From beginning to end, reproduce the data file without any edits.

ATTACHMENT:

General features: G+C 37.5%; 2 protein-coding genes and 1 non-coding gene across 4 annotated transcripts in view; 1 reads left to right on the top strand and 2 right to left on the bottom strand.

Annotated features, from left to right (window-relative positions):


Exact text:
General features: G+C 37.5%; 2 protein-coding genes and 1 non-coding gene across 4 annotated transcripts in view; 1 reads left to right on the top strand and 2 right to left on the bottom strand.

Annotated features, from left to right (window-relative positions):